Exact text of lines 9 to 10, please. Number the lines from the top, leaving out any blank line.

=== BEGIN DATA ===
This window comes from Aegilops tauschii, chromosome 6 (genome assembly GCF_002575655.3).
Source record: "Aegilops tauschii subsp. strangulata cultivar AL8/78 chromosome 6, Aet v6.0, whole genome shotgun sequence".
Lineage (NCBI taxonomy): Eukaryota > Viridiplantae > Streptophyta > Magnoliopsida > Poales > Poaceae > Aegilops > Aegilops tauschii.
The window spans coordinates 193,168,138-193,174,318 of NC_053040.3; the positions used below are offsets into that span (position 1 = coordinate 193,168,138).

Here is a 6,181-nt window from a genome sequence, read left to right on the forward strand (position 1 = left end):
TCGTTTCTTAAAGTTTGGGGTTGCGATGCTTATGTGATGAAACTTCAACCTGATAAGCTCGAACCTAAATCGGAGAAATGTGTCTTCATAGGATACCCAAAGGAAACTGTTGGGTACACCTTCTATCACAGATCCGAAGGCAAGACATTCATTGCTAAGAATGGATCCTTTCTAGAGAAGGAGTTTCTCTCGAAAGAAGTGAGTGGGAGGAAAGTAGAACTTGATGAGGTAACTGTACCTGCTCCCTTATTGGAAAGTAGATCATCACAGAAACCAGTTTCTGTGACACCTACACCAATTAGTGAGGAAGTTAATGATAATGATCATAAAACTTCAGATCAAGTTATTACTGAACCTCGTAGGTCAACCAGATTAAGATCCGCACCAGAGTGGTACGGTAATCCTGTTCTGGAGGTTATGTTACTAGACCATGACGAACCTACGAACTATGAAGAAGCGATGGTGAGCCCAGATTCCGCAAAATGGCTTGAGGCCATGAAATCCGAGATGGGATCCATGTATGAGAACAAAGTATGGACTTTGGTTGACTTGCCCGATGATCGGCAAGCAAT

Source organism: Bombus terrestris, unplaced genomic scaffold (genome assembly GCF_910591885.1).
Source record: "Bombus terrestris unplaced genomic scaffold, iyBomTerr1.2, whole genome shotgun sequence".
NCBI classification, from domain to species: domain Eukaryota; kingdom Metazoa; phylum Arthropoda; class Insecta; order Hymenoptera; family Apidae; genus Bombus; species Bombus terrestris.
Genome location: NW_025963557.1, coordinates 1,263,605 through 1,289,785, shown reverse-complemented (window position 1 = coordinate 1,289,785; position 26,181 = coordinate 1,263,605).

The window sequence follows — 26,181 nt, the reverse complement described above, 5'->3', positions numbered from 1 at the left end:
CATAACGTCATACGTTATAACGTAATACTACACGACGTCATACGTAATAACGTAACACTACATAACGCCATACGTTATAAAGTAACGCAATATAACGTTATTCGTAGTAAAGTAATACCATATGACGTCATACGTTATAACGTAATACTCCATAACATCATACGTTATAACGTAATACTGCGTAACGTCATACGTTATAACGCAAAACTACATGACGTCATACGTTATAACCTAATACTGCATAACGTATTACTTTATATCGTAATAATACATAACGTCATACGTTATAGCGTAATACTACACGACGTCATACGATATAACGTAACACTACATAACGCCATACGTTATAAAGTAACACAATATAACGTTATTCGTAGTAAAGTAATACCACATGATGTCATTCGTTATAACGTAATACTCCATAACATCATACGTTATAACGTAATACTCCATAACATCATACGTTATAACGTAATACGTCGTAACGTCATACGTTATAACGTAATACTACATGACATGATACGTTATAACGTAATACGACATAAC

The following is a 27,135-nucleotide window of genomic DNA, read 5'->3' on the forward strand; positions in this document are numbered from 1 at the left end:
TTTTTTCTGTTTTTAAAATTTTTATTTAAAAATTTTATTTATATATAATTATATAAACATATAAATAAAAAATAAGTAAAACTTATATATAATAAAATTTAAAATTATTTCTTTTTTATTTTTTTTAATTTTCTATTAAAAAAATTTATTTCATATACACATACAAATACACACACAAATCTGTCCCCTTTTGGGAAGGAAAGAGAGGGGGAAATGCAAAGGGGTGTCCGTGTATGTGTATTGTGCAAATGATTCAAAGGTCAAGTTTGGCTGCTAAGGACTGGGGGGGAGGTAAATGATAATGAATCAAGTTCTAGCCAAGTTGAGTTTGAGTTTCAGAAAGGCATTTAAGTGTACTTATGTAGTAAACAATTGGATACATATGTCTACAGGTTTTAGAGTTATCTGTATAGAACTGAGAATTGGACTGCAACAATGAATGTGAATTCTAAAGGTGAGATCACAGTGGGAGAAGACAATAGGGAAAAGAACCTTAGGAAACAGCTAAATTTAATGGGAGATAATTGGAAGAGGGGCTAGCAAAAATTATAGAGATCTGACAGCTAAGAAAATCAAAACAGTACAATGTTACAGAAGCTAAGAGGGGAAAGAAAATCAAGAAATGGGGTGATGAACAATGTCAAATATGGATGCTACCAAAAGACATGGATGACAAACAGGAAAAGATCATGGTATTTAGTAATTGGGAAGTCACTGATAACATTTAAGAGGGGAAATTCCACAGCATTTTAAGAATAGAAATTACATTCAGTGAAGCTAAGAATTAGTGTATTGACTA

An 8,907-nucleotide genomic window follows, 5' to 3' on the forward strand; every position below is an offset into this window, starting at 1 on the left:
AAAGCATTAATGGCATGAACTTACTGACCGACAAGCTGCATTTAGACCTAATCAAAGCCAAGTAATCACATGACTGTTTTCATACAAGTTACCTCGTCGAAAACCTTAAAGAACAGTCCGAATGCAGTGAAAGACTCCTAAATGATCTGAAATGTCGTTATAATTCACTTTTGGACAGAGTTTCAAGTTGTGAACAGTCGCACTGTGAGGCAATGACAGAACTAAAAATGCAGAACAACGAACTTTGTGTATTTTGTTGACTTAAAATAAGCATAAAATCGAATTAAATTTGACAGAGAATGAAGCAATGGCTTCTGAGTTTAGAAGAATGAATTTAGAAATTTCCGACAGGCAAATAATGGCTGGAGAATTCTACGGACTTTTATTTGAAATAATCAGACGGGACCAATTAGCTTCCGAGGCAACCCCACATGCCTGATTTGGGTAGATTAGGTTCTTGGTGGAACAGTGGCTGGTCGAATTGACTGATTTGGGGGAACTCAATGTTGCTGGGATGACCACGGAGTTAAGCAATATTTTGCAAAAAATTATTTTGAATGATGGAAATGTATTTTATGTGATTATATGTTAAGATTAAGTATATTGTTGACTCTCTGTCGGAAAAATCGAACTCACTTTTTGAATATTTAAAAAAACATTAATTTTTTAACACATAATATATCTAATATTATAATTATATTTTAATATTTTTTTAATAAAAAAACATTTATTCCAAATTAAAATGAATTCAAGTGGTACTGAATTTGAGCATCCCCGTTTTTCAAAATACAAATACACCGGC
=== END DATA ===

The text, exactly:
NCBI classification, from domain to species: domain Eukaryota; kingdom Metazoa; phylum Arthropoda; class Insecta; order Hymenoptera; family Apidae; genus Bombus; species Bombus terrestris.
Genome location: NW_025963557.1, coordinates 1,263,605 through 1,289,785, shown reverse-complemented (window position 1 = coordinate 1,289,785; position 26,181 = coordinate 1,263,605).